The Coordination number of an atom in a given molecule or a crystal refers to the total number of atoms, ion, or molecules bonded to the atom in question. ‘Ligancy’ is another term used to refer to the coordination number of an atom.
The atoms, ions, or molecules that are bonded to the central atom (or molecule/ion) are called ligands. The ligancy of molecules is calculated differently when compared to calculating the coordination number of a central atom in a crystal.
Coordination Number of a Central Atom
In the case of polyatomic ions and molecules, the coordination number corresponding to a given atom can be calculated by counting the total number of atoms it is bonded to, be it a single bond or a double/triple bond.
Considering the example of the polyatomic ion given by the formula [Cr(NH3)2Cl2Br2]–, the coordination number of the central cation (Cr3+) can be counted by the total number of atoms bonded to the chromium atom, which is found to be 6.
In the example provided above, it can be observed that the coordination number of the central cobalt atom is 6 since it is bonded to 6 different nitrogen atoms.
For crystals, the bonds are not as clear in their solid state structures. In such cases, the value of the coordination number of the central atom equals the total number of neighbouring atoms to the atom in question.
The total number of neighbouring atoms to a specific atom in a crystal depends on the location of the atom in the crystal. Therefore, there are 2 different measures for ligancy in the case of crystals, namely the bulk coordination number and the surface coordination number.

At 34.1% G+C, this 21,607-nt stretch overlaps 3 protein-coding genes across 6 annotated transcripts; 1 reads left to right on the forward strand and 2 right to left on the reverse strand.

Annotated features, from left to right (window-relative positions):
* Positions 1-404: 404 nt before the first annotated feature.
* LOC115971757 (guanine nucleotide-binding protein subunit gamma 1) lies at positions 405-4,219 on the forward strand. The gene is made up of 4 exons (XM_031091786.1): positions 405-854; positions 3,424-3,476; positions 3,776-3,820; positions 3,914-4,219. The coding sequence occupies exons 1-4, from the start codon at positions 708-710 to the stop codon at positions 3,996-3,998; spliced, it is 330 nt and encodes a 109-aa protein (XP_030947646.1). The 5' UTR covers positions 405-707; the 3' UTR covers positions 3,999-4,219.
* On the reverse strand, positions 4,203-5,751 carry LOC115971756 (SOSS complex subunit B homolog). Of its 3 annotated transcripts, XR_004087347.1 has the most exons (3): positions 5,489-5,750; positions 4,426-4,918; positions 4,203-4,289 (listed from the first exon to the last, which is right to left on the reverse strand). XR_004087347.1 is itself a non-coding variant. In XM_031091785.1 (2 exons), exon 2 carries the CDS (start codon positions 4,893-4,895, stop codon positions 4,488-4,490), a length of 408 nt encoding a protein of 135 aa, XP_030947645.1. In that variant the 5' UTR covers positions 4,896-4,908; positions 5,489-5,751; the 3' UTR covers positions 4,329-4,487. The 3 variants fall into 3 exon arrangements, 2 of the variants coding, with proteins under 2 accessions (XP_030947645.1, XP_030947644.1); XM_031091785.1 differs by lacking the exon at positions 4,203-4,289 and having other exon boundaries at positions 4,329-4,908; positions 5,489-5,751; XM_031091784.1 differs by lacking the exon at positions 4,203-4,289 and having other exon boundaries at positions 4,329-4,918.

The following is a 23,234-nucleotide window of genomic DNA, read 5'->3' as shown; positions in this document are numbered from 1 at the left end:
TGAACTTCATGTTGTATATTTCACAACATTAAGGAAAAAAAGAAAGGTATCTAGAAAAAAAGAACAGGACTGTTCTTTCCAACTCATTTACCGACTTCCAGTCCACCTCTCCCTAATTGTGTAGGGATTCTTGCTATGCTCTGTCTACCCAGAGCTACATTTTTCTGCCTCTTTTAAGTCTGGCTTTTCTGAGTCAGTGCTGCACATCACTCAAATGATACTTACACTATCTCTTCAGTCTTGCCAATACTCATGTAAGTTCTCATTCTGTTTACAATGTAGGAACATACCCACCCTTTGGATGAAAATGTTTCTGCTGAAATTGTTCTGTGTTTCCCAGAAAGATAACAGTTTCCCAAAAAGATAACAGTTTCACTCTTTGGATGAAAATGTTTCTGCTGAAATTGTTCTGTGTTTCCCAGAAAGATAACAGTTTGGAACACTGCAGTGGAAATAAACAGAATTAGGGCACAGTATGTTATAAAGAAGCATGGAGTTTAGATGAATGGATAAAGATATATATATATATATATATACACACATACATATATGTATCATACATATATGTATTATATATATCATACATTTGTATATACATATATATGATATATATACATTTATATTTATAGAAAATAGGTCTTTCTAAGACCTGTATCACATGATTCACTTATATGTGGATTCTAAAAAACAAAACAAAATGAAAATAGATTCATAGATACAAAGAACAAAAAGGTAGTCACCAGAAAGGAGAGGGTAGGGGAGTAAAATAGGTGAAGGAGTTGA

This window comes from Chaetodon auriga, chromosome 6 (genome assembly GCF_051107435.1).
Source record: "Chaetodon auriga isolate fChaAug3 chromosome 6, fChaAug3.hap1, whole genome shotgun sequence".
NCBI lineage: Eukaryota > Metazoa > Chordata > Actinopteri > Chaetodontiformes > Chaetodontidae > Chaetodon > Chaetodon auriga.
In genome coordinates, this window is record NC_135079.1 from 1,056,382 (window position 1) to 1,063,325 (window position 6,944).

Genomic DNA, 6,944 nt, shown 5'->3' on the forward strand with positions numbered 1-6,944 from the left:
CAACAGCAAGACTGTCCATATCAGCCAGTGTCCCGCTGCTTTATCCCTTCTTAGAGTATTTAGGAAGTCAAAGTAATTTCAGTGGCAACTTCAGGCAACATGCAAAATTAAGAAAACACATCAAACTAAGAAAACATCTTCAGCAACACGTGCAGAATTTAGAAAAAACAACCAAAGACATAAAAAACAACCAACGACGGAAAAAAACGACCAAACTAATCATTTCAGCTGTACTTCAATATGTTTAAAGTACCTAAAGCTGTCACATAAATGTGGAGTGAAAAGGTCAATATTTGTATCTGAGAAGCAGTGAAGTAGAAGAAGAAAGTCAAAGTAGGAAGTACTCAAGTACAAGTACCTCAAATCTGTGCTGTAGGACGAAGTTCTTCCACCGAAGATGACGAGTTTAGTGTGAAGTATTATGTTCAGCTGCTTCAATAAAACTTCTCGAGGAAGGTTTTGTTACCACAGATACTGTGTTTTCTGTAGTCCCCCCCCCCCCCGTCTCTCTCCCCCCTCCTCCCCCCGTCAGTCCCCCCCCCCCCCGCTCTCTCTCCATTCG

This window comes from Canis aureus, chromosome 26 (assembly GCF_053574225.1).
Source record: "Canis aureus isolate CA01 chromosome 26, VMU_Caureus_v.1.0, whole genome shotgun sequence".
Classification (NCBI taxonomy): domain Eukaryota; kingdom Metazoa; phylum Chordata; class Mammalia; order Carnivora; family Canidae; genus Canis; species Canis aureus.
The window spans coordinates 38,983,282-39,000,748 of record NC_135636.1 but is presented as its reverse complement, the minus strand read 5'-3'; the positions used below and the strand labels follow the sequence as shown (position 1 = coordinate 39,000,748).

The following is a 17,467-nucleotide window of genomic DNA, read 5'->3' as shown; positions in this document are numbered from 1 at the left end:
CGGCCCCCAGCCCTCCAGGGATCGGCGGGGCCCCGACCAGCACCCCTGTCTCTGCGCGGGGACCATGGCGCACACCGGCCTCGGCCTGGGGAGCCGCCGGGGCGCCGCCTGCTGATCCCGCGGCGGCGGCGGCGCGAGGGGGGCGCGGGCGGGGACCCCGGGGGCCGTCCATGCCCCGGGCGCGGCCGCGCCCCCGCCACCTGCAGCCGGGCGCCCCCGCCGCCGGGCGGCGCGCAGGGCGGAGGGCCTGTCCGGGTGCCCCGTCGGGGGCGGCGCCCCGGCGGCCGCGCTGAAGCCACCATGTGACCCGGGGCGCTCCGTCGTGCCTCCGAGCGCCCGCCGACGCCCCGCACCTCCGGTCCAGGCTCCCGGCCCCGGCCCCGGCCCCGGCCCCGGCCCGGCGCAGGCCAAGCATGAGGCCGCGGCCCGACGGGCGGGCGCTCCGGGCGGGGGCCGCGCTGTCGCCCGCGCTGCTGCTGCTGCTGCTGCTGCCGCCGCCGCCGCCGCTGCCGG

In the case of coordination complexes, only the sigma bonds between the ligands and the central atom are counted in the calculation of the coordination number of the central atom. Pi bonds are disregarded in this calculation.
For example, in the compound tungsten hexacarbonyl, given by the chemical formula W(CO)6, the coordination number of the central tungsten atom (denoted by the symbol W) is 6 despite the importance of pi bonding along with sigma bonding in such metal carbonyls.
Geometry of Molecules Based on Coordination Number
There exist multiple possible geometric combinations for each value of the coordination number for the central atom. These possible geometric shapes are tabulated below.
|Coordination Number||Geometric Structure|
|3||Trigonal planar, T-shaped, or trigonal pyramidal|
|4||Square planar or tetrahedral|
|5||Trigonal bipyramidal or square pyramid structures|
|6||Trigonal prism structure, hexagonal planar, or octahedral|
|7||Pentagonal bipyramidal, capped octahedron, or a capped trigonal prism structure.|
|8||Cubic, hexagonal bipyramidal, square antiprism, or dodecahedron|
|9||Three-face centered trigonal prism|
|10||A bicapped square antiprism structure|
|11||All faced capped trigonal prism structure|
Thus, the various geometric structures possible with different coordination numbers of a central atom are discussed. To learn more about this concept and other concepts related to coordination compounds, register with BYJU’S and download the mobile application on your smartphone.